The Blackening review – a novel take on the horror parody


A group of friends head for a cabin in the woods only to face off with a killer in this fresh horror spoof, from the writer of Girls Trip.

Even in a turbulent industry horror movies continue to draw audiences. Perhaps more than any other type of film, part of the horror viewing experience is enjoying (and at times eye-rolling) the inevitable tropes that power any slasher flick. The fake-out jump scares, the creepy house with a mysterious past; the list goes on. One cliché that lives on in infamy is that the token black character will usually be the first to die. It’s an indication of their continued expendability to both the plot and the audience as a whole; as sure as there will be a final girl, there will be a black character who dies before we’ve even gotten to know them. It’s this premise that is gleefully skewered in the horror comedy, The Blackening, directed by Tim Story (Ride Along) and written by Tracy Oliver (Girls Trip) and Emmy-nominated Dewayne Perkins.

A group of black friends reunite for a Juneteenth weekend celebration at a cabin in the woods and stumble across a game called The Blackening, featuring a racist Sambo character, who demands, a la Jigsaw, that the friends take part in a game to prove their blackness and survive a twisted killer in their midst. What follows is a fun romp that’s not always the most sophisticated in its delivery, but the jokes come thick, fast and just sharp enough to grab the laughs throughout.

The black experience of living with a heightened sense of danger often translates into bold assertions of common sense as we witness countless white characters stumble into certain death through poor decisions in the name of curiosity. Oliver and Perkins skilfully exploit this understanding as the friends fighting against this self-awareness deliver a ripe source of amusement, paired well with debates around the markers of blackness (do you know how many seasons of The Fresh Prince featured ‘dark-skinned’ Aunt Viv?); all making for a buzzy watch that brings the viewer right into the action.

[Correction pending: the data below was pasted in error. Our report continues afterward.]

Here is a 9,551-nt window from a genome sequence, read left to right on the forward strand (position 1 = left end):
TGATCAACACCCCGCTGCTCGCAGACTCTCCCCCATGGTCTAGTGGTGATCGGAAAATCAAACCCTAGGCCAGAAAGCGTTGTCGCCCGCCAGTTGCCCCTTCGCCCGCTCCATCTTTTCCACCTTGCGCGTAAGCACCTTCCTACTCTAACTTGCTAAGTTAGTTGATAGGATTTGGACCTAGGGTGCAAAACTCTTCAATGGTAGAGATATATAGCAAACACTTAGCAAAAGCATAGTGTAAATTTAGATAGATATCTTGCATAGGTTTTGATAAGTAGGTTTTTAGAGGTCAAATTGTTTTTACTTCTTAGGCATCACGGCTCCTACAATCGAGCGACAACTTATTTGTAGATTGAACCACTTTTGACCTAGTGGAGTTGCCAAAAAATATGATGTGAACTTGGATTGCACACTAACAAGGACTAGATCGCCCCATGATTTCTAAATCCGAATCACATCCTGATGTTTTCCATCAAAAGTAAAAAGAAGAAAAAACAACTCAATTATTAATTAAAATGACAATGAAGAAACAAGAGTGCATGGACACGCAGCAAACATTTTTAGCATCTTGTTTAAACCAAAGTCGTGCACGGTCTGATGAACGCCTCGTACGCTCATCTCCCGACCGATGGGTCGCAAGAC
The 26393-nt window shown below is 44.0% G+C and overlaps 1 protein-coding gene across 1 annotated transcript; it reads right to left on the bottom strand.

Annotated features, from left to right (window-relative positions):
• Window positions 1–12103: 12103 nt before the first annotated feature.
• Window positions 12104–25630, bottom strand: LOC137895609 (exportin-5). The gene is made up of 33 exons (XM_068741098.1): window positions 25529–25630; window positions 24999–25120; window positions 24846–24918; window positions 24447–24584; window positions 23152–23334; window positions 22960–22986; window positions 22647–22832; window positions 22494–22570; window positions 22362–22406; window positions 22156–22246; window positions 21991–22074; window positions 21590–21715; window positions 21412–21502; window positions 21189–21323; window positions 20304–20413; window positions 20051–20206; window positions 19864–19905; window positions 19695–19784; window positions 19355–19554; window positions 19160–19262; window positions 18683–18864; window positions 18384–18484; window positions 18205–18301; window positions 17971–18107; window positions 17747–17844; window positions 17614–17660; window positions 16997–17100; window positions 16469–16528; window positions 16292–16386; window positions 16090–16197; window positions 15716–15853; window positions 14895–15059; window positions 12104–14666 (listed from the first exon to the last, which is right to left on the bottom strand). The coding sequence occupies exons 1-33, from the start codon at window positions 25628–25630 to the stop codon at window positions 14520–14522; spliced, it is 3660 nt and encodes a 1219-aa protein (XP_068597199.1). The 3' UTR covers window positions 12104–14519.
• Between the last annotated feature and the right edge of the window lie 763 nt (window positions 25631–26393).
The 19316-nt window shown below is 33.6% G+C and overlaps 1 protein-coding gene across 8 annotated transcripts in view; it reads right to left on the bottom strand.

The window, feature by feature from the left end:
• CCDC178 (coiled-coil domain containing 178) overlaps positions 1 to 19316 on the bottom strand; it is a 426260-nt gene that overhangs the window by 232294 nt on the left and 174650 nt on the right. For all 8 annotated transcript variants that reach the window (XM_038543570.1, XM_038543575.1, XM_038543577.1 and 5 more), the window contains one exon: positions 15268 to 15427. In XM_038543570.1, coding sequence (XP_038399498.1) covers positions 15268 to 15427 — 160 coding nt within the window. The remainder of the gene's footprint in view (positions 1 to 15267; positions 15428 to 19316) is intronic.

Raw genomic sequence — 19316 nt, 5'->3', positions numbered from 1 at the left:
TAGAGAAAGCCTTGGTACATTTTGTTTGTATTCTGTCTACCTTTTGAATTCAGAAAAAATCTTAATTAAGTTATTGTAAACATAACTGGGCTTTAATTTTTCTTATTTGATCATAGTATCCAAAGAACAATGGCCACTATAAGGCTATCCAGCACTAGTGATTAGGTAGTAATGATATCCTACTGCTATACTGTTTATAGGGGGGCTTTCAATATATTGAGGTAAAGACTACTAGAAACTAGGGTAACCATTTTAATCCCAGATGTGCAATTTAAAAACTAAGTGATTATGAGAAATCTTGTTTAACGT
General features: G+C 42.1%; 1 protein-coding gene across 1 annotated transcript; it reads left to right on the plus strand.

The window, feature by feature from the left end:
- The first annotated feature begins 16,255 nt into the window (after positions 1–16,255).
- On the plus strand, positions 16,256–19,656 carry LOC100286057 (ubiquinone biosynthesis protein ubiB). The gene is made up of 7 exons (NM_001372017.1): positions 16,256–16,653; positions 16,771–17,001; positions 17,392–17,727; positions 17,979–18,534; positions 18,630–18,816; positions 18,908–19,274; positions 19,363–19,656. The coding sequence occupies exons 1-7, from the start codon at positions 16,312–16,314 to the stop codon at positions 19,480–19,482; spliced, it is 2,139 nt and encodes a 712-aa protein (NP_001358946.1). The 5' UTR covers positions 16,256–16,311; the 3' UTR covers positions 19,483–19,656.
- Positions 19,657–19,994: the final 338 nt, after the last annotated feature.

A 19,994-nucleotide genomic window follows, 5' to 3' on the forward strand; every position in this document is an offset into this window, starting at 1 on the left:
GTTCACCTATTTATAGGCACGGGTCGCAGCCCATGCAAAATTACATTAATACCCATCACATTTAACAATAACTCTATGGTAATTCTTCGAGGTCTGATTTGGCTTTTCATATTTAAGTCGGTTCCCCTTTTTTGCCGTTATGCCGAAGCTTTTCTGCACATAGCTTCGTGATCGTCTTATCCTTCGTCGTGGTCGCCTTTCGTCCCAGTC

With the arrival of The Blackening, and its centering of the black perspective through horror, it’s hard not to acknowledge Get Out, Jordan Peele’s 2017 modern horror masterpiece. The film undoubtedly enriched the genre and allowed more Black voices to become a part of horror than ever before, yet subsequent attempts in both film and television have been of varying quality. Remi Weekes’ thrilling 2020 horror His House provided another solid reimagining, but Amazon’s 2021 series Them; dealt more in trauma than anything transformative. With its satirical silliness, The Blackening lands favourably on this ever-expanding scale. In fact, The Blackening feels more reminiscent of Scary Movie, the 00s horror comedy franchise penned by Marlon and Shawn Wayans, although Oliver and Perkins shed much of the hyper low-brow, often offensive signature humour of the period, while retaining the slapstick spirit and retooling with social commentary that  feels fresh.

Bolstered by an entertaining cast, including Insecure’s Yvonne Orji, SNL’s Jay Pharoh, and Perkins himself as the standout, The Blackening turns one of horror’s most problematic tropes on its head and gets justice for all those black characters we never got to know.

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Published 22 Aug 2023

Tags: The Blackening Tim Story


Another Black perspective within the horror genre. Let’s see how this one turns out…


Laugh-out-loud silliness best seen with a crowd.

In Retrospect.

A fun, welcome take on the horror-comedy genre that’s best enjoyed without too much over-analysis.

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